Fordham University's Gabelli School of Business Announces Results of Inaugural Alternative Investments Survey

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Student-run Alternative Investments survey reveals: Women more likely to invest in alternatives than men; Those using advisors prefer hedge funds over other alternative investments; Age significantly moderates the decision to invest in alternatives.

Fordham University’s Gabelli School of Business announces the results of the first student-initiated alternative investments survey, revealing the habits and beliefs of individual investors related to real estate, hedge funds and private equity investing. Covering a range of topics including gender, education, age and income, the survey was done in response to the increased availability of retail alternative products and the role these products play in retirement planning. As part of the recently launched alternative investments program at the Gabelli School of Business, the survey was conducted under the supervision and direction of Kevin R. Mirabile, Ph.D., who developed the new concentration of alternative investments and who teaches financial management and a specialty course in hedge-fund investing.

“The Gabelli School of Business’ survey is breaking new ground in understanding investor preferences and behavior while also shedding light on the convergence of the mutual fund and hedge fund industries,” said Brian Jacobs, a mutual fund industry veteran with more than 25 years of experience, a managing partner at New York-based Jacobs Strategic Consulting, LLC and a member of the Advisory Board at the Gabelli School of Business, headed by Donna Rapaccioli, Ph.D.

Key findings of the survey include:

  •     Men are more familiar with alternatives than women, but women are more likely to invest in alternative investments in the future. 49 percent of women surveyed own alternatives today, compared to 63 percent of men. But of the women who do not currently own alternatives, 65 percent would consider doing so in the future in contrast to 53 percent of men.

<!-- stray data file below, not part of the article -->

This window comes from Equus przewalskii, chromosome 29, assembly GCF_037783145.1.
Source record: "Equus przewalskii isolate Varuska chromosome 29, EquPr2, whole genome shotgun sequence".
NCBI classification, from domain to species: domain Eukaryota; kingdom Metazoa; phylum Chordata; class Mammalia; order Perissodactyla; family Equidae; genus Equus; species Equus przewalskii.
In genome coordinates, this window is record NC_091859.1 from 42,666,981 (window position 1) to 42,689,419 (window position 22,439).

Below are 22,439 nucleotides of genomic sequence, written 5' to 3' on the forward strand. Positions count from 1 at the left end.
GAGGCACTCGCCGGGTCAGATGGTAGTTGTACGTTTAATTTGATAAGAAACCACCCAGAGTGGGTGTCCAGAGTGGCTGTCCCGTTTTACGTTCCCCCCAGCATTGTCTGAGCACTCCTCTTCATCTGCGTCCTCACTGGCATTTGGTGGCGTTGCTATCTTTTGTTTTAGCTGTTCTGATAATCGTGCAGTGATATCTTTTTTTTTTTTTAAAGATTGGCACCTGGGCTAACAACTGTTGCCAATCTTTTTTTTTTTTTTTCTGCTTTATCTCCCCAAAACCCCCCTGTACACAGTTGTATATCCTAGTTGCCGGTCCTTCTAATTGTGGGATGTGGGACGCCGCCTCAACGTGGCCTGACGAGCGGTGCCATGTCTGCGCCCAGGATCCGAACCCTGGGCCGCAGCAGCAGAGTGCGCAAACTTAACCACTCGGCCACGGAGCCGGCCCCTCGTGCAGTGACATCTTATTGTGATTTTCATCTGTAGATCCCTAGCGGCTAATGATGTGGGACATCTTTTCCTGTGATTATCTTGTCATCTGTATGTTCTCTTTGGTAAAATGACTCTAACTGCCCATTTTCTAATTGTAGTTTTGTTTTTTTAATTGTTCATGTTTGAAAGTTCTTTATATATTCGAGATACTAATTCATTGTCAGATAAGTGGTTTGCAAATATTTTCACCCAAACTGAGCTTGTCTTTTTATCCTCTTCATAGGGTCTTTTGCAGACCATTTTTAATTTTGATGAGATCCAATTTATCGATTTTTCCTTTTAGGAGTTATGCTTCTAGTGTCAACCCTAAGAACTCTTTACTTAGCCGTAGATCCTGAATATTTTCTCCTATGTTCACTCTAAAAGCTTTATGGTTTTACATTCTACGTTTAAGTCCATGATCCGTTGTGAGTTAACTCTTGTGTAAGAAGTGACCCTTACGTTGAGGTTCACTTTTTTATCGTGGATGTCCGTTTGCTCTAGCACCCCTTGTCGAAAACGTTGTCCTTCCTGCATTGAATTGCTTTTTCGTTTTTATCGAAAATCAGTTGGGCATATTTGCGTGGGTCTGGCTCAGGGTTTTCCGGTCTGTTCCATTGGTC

•     Respondents who follow the recommendations of a financial advisor are more likely to invest in alternatives today, specifically in hedge funds. 81 percent of males use financial advisors to inform their decisions about alternatives versus only 68 percent of females.
  •     Age also influences investing in alternatives, as just 9 percent of those born before 1963 invest in hedge funds versus 31 percent of respondents under the age of 50.
  •     Real estate is the most understood and hedge funds are the least understood type of alternative investments. 50 percent of respondents named loss of principal as the biggest risk when considering alternatives. However, respondents with an advanced degree are more concerned with loss of principal than respondents without an advanced degree.
  •     Older respondents are more skeptical that increased regulation and market reform improves the safety of alternative investments.

“The survey results are broadly consistent with the way we think income and net worth influence attitudes about risk and reward,” Mirabile said. “However, these findings allow us to focus on how these beliefs are impacted by gender, age and education, as well as how they are changing over time. The finding of this inaugural survey will be used as a basis for academic research and student and faculty evaluation of how various factors influence alternative investments choice over time.”

Mirabile recently published a book on hedge fund investing, Hedge Fund Investing: A Practical Approach to Understanding Investor Motivation, Manager Profits, and Fund Performance (Wiley and Sons 2013), completed his doctoral work in finance and economics at Pace University, and is a certified public accountant and a member of AICPA and the Greenwich Roundtable.

The survey collected responses to 30 questions from 250 individuals with an annual net income that ranged from $100,000 to greater than $1 million, and reported net worth that ranged from $250,000 to greater than $2.5 million. The respondents were 56 percent male and 44 percent female, 75 percent used financial advisors when considering alternatives, 23 percent were employed in the financial services industry, 36 percent of respondents were below age 34, 17 percent were between ages 35-50 and 47 percent were over age 50.

The survey was created and the questions designed based upon research done by a team of students in the alternative investments club. The students helped design the questions, collect and analyze the results and will prepare the related report to be issued on the survey findings.

Results of this survey will be made available in June 2013. For a copy of the survey, please contact Shin-Jung Hong at


About Fordham University
Founded in 1841, Fordham is the Jesuit University of New York, offering exceptional education distinguished by the Jesuit tradition to more than 15,100 students in its four undergraduate colleges and its six graduate and professional schools. It has residential campuses in the Bronx and Manhattan, a campus in West Harrison, N.Y., the Louis Calder Center Biological Field Station in Armonk, N.Y., the London Centre at Heythrop College, University of London, in the United Kingdom.

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Shin-Jung Hong
Fordham University
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